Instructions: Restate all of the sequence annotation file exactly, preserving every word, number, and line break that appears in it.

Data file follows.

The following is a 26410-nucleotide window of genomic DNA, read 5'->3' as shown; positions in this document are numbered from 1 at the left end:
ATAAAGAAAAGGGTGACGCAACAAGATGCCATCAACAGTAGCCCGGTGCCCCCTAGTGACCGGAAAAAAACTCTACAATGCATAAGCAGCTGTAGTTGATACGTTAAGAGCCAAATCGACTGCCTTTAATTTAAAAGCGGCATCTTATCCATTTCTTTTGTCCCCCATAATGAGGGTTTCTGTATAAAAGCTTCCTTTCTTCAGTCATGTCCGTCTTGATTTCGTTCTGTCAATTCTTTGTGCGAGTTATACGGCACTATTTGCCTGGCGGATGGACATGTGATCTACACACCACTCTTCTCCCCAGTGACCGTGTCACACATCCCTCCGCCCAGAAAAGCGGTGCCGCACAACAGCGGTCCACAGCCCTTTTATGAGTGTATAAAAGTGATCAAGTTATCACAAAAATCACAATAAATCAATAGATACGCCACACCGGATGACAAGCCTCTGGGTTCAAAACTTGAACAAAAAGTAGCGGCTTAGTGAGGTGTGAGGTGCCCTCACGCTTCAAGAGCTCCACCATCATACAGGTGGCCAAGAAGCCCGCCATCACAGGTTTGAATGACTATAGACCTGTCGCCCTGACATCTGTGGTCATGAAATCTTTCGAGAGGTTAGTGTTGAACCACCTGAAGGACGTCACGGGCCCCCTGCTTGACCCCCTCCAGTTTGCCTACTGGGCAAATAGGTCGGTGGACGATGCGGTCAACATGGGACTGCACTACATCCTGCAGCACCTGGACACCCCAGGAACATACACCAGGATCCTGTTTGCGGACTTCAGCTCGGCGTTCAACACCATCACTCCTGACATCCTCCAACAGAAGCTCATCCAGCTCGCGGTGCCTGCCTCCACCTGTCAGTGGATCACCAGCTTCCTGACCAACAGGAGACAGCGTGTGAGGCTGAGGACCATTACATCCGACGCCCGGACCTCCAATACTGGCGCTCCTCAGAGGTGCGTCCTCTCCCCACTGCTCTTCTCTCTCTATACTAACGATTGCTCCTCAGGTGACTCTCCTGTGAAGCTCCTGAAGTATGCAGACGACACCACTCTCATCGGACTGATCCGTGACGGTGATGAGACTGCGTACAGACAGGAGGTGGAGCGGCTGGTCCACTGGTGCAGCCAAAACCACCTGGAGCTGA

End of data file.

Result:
The following is a 26410-nucleotide window of genomic DNA, read 5'->3' as shown; positions in this document are numbered from 1 at the left end:
ATAAAGAAAAGGGTGACGCAACAAGATGCCATCAACAGTAGCCCGGTGCCCCCTAGTGACCGGAAAAAAACTCTACAATGCATAAGCAGCTGTAGTTGATACGTTAAGAGCCAAATCGACTGCCTTTAATTTAAAAGCGGCATCTTATCCATTTCTTTTGTCCCCCATAATGAGGGTTTCTGTATAAAAGCTTCCTTTCTTCAGTCATGTCCGTCTTGATTTCGTTCTGTCAATTCTTTGTGCGAGTTATACGGCACTATTTGCCTGGCGGATGGACATGTGATCTACACACCACTCTTCTCCCCAGTGACCGTGTCACACATCCCTCCGCCCAGAAAAGCGGTGCCGCACAACAGCGGTCCACAGCCCTTTTATGAGTGTATAAAAGTGATCAAGTTATCACAAAAATCACAATAAATCAATAGATACGCCACACCGGATGACAAGCCTCTGGGTTCAAAACTTGAACAAAAAGTAGCGGCTTAGTGAGGTGTGAGGTGCCCTCACGCTTCAAGAGCTCCACCATCATACAGGTGGCCAAGAAGCCCGCCATCACAGGTTTGAATGACTATAGACCTGTCGCCCTGACATCTGTGGTCATGAAATCTTTCGAGAGGTTAGTGTTGAACCACCTGAAGGACGTCACGGGCCCCCTGCTTGACCCCCTCCAGTTTGCCTACTGGGCAAATAGGTCGGTGGACGATGCGGTCAACATGGGACTGCACTACATCCTGCAGCACCTGGACACCCCAGGAACATACACCAGGATCCTGTTTGCGGACTTCAGCTCGGCGTTCAACACCATCACTCCTGACATCCTCCAACAGAAGCTCATCCAGCTCGCGGTGCCTGCCTCCACCTGTCAGTGGATCACCAGCTTCCTGACCAACAGGAGACAGCGTGTGAGGCTGAGGACCATTACATCCGACGCCCGGACCTCCAATACTGGCGCTCCTCAGAGGTGCGTCCTCTCCCCACTGCTCTTCTCTCTCTATACTAACGATTGCTCCTCAGGTGACTCTCCTGTGAAGCTCCTGAAGTATGCAGACGACACCACTCTCATCGGACTGATCCGTGACGGTGATGAGACTGCGTACAGACAGGAGGTGGAGCGGCTGGTCCACTGGTGCAGCCAAAACCACCTGGAGCTGA